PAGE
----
Publication 6694

Sharma P., Anderson A., Mao J., Pei-Hsieh H. & Xie Y. (2005) On being a radical constructivist. Educational Technology 45(6): 22–30. Fulltext at https://cepa.info/6694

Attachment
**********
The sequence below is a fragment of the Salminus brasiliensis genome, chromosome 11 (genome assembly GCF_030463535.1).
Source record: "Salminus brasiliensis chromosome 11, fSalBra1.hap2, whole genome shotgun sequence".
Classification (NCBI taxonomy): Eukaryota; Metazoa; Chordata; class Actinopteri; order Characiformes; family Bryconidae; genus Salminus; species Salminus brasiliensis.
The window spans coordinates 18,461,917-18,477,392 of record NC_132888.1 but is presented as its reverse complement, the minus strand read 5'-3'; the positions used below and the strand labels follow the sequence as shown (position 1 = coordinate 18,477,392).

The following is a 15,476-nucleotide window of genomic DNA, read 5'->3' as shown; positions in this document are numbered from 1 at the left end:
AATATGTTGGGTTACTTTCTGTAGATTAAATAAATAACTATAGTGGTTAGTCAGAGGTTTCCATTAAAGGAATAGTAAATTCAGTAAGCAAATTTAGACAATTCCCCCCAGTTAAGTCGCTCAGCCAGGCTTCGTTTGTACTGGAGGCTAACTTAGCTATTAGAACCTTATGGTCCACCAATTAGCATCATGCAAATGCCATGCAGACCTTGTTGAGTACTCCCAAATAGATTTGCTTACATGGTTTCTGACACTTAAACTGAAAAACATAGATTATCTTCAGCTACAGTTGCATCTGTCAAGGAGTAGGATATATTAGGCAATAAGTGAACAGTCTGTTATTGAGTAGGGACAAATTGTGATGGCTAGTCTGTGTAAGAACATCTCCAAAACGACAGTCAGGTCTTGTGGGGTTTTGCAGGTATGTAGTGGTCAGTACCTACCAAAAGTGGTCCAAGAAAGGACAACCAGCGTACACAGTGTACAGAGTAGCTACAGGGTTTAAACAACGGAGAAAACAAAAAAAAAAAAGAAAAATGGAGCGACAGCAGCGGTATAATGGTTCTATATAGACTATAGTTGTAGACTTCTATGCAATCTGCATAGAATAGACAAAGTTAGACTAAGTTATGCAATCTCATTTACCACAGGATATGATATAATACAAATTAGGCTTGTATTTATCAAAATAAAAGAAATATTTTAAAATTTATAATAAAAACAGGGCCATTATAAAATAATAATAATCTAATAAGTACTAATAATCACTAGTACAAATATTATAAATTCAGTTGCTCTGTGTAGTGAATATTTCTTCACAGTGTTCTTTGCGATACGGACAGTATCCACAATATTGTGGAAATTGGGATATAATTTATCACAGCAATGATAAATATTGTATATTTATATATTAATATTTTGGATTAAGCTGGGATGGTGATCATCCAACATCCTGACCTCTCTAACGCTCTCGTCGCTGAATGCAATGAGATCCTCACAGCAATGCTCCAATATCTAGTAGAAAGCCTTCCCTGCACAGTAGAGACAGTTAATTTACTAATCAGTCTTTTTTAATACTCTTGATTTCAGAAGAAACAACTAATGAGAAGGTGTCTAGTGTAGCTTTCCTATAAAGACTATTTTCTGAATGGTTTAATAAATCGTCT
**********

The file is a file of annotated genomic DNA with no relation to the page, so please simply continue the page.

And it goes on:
Excerpt: In this article, we address the key points of contention raised by Chadwick (2004) in an effort to clarify the utility of a specific form of constructivismradical constructivism – as a viable theory of knowing. We believe that radical constructivism is a cohesive and convincing explanation of individual knowing, and we use this theory as the primary framework to counter Chadwick’s accusations about constructivism’s lack of utility and value. First, we identify the various definitions and philosophies of constructivism. Second, we discuss the role of ontology in constructivist philosophy, with special attention to its role in radical constructivism (Glasersfeld, 1995), especially because of its potential for being radically misinterpreted. Third, we discuss the influence of radical constructivist theory on teaching, learning, and curriculum. We conclude by identifying some of the issues that remain unaddressed in constructivism and summarizing the main contributions of radical constructivism to a viable theory of individual knowing.

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